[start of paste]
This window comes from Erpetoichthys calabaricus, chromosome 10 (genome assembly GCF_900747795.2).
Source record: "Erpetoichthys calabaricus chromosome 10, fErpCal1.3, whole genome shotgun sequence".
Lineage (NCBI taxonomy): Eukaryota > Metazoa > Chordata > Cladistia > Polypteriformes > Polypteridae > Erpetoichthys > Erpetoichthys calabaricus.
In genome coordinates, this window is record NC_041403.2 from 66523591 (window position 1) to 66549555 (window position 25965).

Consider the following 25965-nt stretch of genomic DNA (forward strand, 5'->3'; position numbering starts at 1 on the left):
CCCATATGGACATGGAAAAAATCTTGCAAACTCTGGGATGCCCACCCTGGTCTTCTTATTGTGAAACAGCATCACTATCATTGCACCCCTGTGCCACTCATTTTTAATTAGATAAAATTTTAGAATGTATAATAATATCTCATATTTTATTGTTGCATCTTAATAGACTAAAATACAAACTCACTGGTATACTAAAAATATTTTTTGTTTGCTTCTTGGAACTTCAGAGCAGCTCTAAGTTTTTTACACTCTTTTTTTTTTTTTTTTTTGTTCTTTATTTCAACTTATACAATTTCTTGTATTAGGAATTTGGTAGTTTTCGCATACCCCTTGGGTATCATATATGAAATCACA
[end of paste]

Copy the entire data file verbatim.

This window comes from Erpetoichthys calabaricus, chromosome 10 (genome assembly GCF_900747795.2).
Source record: "Erpetoichthys calabaricus chromosome 10, fErpCal1.3, whole genome shotgun sequence".
Lineage (NCBI taxonomy): Eukaryota > Metazoa > Chordata > Cladistia > Polypteriformes > Polypteridae > Erpetoichthys > Erpetoichthys calabaricus.
In genome coordinates, this window is record NC_041403.2 from 66523591 (window position 1) to 66549555 (window position 25965).

Consider the following 25965-nt stretch of genomic DNA (forward strand, 5'->3'; position numbering starts at 1 on the left):
CCCATATGGACATGGAAAAAATCTTGCAAACTCTGGGATGCCCACCCTGGTCTTCTTATTGTGAAACAGCATCACTATCATTGCACCCCTGTGCCACTCATTTTTAATTAGATAAAATTTTAGAATGTATAATAATATCTCATATTTTATTGTTGCATCTTAATAGACTAAAATACAAACTCACTGGTATACTAAAAATATTTTTTGTTTGCTTCTTGGAACTTCAGAGCAGCTCTAAGTTTTTTACACTCTTTTTTTTTTTTTTTTTTGTTCTTTATTTCAACTTATACAATTTCTTGTATTAGGAATTTGGTAGTTTTCGCATACCCCTTGGGTATCATATATGAAATCACA